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Cordless circular saws have become increasingly popular. Twenty-four-volt models, such as the DeWalt saw shown, can handle framing chores with ease.

 

Circular Saw Safety

As with any power tool, safe usage of circular saws is extremely important, so make sure you follow all manufacturers’ safety rules. Circular saws now feature a lockout button in addition to the switch and both must be pressed to start and run the saw. A spring-driven retracting blade guard covers the blade except when pushed out of the way by the stock. Sometimes when ripping or making angled cuts, the guard must be manually pushed up and out of the way. Today’s saws have a finger tab that allows you to move the guard without getting your fingers close to the spinning blade. Always wear safety glasses when using a circular saw to prevent sawdust from being thrown into your eyes. 

Common Cuts

The most common use of the portable circular saw is crosscutting stock. The stock must be well supported and preferably clamped on a sawhorse or work surface with the stock protruding well away from the edge of the support surface. Draw the line to be sawn with a pencil while using a square or try-square held against the stock edge. The base plate of the saw has a line indicator. Position that indicator on the marked line, with the saw motor on the supported side of the stock. Stand behind the stock, slightly to the supported side. Align the line indicator with the marked line, start the saw and push the saw into the stock. Use a steady, even motion to complete the cut. Be careful at the end of the cut that you don’t angle off the line. You can also make the cut more precise by holding a try-square against the edge of the stock with one hand and guiding the saw base plate against the square.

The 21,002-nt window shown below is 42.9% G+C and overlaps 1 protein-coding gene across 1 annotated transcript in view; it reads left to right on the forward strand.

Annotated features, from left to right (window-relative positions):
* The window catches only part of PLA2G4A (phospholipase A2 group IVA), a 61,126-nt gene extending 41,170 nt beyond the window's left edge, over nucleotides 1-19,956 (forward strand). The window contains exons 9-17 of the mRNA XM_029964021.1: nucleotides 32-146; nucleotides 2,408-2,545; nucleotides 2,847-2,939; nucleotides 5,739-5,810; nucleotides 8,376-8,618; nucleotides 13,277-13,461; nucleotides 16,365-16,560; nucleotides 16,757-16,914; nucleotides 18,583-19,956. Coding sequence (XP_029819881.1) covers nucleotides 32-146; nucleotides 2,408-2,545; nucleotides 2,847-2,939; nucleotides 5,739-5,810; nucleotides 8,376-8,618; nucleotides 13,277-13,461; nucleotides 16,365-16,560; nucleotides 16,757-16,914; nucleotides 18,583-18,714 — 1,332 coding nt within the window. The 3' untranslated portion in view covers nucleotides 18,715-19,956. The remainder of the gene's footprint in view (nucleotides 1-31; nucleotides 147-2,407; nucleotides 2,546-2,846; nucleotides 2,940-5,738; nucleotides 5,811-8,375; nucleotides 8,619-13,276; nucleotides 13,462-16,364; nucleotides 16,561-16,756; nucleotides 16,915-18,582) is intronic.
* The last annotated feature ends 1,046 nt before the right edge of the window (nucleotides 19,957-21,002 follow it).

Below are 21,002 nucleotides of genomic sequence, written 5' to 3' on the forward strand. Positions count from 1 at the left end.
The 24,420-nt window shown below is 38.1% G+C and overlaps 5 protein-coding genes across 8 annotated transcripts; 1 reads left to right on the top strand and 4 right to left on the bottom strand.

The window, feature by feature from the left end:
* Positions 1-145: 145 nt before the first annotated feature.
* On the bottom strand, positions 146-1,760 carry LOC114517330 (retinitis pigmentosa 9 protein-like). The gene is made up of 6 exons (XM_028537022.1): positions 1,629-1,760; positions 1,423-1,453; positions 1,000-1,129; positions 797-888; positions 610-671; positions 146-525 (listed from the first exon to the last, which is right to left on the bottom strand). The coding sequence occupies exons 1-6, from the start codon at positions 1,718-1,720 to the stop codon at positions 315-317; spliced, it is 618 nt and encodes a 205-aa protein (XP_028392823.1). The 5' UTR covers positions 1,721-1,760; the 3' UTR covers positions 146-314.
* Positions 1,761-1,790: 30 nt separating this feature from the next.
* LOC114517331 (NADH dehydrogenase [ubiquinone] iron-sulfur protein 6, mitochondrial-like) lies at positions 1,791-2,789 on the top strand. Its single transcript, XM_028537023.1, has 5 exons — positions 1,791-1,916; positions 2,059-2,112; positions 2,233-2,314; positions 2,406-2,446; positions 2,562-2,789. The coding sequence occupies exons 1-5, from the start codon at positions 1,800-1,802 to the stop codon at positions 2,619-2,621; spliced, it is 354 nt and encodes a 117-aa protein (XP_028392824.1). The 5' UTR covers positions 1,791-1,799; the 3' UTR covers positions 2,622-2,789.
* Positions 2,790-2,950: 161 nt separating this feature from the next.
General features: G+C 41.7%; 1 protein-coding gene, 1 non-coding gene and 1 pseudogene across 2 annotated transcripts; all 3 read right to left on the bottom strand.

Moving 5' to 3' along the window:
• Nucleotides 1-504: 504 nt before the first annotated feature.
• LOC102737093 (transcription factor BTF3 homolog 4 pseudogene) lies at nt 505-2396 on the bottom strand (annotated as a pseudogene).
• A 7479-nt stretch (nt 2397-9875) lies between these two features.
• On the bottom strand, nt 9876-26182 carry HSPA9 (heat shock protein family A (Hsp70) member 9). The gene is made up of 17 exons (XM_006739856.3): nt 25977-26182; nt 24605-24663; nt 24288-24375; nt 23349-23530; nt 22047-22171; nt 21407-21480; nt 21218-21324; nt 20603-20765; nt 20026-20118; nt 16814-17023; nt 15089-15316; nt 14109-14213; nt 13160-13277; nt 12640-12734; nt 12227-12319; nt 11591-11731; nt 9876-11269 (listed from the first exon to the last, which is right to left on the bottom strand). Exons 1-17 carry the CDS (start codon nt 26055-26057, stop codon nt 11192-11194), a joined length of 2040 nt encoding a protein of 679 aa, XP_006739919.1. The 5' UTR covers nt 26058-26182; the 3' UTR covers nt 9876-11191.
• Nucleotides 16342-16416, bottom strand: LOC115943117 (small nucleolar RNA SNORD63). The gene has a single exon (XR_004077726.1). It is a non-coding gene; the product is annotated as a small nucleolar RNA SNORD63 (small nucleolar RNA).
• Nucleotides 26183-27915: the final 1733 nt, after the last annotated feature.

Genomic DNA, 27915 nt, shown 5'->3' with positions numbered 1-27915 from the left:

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The most common usage of circular saws is crosscutting stock. The Black & Decker model shown has a window for easy viewing of the cut line.

Ripping is another common use of circular saws and rip guides, or rip fences, are standard with most of today’s saws. Rip guides are design features fastened into the saw’s base plate with a thumbscrew and adjusted to the width of the stock to be cut. Place the guide on the outside of the stock, start the blade and push the saw into the stock. Guide the saw with the rip guide riding along the outside edge of the stock.

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A rip fence, standard with today’s saws, guides the saw blade to rip stock to width.

Make miter cuts by first marking the miter lines with either the 45-degree arm of a try-square or with a bevel gauge. In this case you will have to lift the blade guard at the start of the cut.

Make bevel cuts by loosening the angle-adjustment knob and turning the saw to the correct bevel or angle. Make compound miter cuts by setting the correct angle and then cutting at a miter as well. 

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The saw base can be tilted, positioning the saw blade to make angled cuts. Compound miters can be cut in this manner as well.